Weather From heatwaves to thunderstorms: What to expect on Christmas Day
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From heatwaves to thunderstorms: What to expect on Christmas Day

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Perth is in for a scorcher of a Christmas and Boxing Day. Photo: Getty
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Australians in Perth and parts of regional Queensland and NSW have been told to expect extreme heatwaves and thunderstorms this Christmas.

Bureau of Meteorology senior meteorologist Jackson Browne told The New Daily Perth was in for an absolute scorcher of a festive weekend, with Saturday and Sunday slated to hit 42 degrees.

And the high temperatures will persist. Next week, the Western Australian capital is forecast to reach 33 degrees and higher every day.

A successive number of such very hot days are considered a heatwave.

“If we run the numbers back through time, the last time we saw extreme heatwave conditions in Perth was 25 years ago, back in December of 1996 through to January of 1997,” Mr Browne said.

“Perth does get hot in the summer, but this is unusually hot.”

Such conditions mean people can become susceptible to heat stress, which can lead to dehydration, exhaustion and the worsening of existing medical conditions.

Mr Browne warned that the extreme heat could also affect infrastructure, such as electrical systems and transportation.

Elsewhere, there are reports of a tropical cyclone risk in northern Australia. But Mr Browne said was probably true for up to five months of the year. 

“We do have an active monsoon trough, which is sitting over the northern regions of the Timor and Arafura seas, just north of Darwin,” he said. 

“What we’ve seen overnight is a surge in the winds from the north-west, over Indonesia, and that’s going to push the trough south towards Darwin.” 

Mr Browne said there was unlikely to be a huge spike in rainfall in the Tiwi Islands and Darwin, especially along the west coast of the Top End.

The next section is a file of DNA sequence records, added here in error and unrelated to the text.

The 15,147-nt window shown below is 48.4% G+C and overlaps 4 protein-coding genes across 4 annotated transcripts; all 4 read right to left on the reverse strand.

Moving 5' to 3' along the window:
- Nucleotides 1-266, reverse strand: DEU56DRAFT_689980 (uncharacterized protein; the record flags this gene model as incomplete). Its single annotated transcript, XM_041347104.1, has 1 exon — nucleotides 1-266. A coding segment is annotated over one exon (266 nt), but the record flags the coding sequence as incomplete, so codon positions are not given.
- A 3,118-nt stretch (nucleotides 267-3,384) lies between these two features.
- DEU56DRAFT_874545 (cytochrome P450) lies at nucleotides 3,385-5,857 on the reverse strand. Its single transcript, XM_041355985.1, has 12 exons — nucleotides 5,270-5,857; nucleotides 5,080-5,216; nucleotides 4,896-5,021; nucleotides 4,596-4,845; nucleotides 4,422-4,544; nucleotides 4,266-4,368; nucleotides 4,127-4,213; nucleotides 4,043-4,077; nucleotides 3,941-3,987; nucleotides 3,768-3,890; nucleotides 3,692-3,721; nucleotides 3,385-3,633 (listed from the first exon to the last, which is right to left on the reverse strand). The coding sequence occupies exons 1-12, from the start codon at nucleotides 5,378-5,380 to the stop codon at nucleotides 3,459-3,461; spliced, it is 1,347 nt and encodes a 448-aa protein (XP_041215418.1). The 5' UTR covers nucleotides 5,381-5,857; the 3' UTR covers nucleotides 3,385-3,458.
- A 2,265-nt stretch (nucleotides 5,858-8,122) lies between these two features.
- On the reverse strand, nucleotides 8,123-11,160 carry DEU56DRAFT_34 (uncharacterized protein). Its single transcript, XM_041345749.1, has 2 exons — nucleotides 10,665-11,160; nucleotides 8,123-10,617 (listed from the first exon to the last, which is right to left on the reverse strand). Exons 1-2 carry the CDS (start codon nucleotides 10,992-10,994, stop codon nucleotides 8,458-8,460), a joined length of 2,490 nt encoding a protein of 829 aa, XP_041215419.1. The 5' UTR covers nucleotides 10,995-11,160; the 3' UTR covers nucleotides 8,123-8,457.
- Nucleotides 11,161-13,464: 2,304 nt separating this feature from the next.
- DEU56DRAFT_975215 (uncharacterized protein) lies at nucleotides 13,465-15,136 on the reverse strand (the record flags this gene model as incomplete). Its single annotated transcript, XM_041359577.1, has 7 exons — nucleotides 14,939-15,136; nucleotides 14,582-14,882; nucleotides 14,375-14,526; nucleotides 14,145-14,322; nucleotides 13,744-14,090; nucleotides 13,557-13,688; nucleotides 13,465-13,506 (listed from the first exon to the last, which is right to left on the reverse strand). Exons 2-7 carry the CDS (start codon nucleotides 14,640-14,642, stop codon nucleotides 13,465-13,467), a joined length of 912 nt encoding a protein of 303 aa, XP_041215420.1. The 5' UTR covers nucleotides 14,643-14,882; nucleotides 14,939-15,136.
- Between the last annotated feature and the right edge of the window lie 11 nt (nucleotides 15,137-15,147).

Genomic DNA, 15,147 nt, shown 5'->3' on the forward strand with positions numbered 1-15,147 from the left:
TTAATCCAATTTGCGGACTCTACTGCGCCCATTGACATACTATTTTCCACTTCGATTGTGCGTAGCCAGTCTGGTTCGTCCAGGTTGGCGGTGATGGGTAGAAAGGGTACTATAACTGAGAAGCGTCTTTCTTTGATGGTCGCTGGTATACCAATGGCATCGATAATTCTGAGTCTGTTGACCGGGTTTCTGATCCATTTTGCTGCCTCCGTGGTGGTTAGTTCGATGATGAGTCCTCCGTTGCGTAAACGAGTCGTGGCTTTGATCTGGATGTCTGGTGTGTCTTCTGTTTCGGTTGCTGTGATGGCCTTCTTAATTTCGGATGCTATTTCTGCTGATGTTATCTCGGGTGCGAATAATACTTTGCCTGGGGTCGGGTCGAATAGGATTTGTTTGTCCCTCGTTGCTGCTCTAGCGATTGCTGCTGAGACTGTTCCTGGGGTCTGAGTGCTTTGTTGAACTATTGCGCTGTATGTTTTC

BOM is forecasting up to 20 millimetres of rain for Darwin on Friday. On Christmas Day, that jumps up to a possible 80 millimetres, with up to another 90 millimetres possible on Boxing Day.

Mr Browne said the weather bureau was likely to issue a severe weather warning later on Friday for heavy rainfall across northern Australia. But it was too early to call an official tropical cyclone warning.  

“Embedded within this trough is a circulation and we’re monitoring the circulation for any possibility of development,” he said.

In the country’s south-east, meanwhile, things are rather more settled.

Sydney and Canberra can expect some showers across the weekend, while Melbourne and Hobart can expect cool weather for Christmas and Boxing Day.

Adelaide is forecast is to top at 27 and 26 degrees across the weekend.

But from the mid-north coast of NSW north, easterly winds will bring some showers. 

“Places like Brisbane, up to Fraser Coast, will see quite a bit of shower activity,” Mr Browne said.

“If we look at the Brisbane forecast, there’s a very high chance of rain right through Christmas to the 29th of December. So it’s going to be a very wet Christmas for them.”

Further inland – over central southern Queensland and the northern plains of NSW – there is a severe thunderstorm threat. 

“That’s largely around rainfall, but you could possibly get some damaging winds or some large hail, but that’s on the lower probability side.”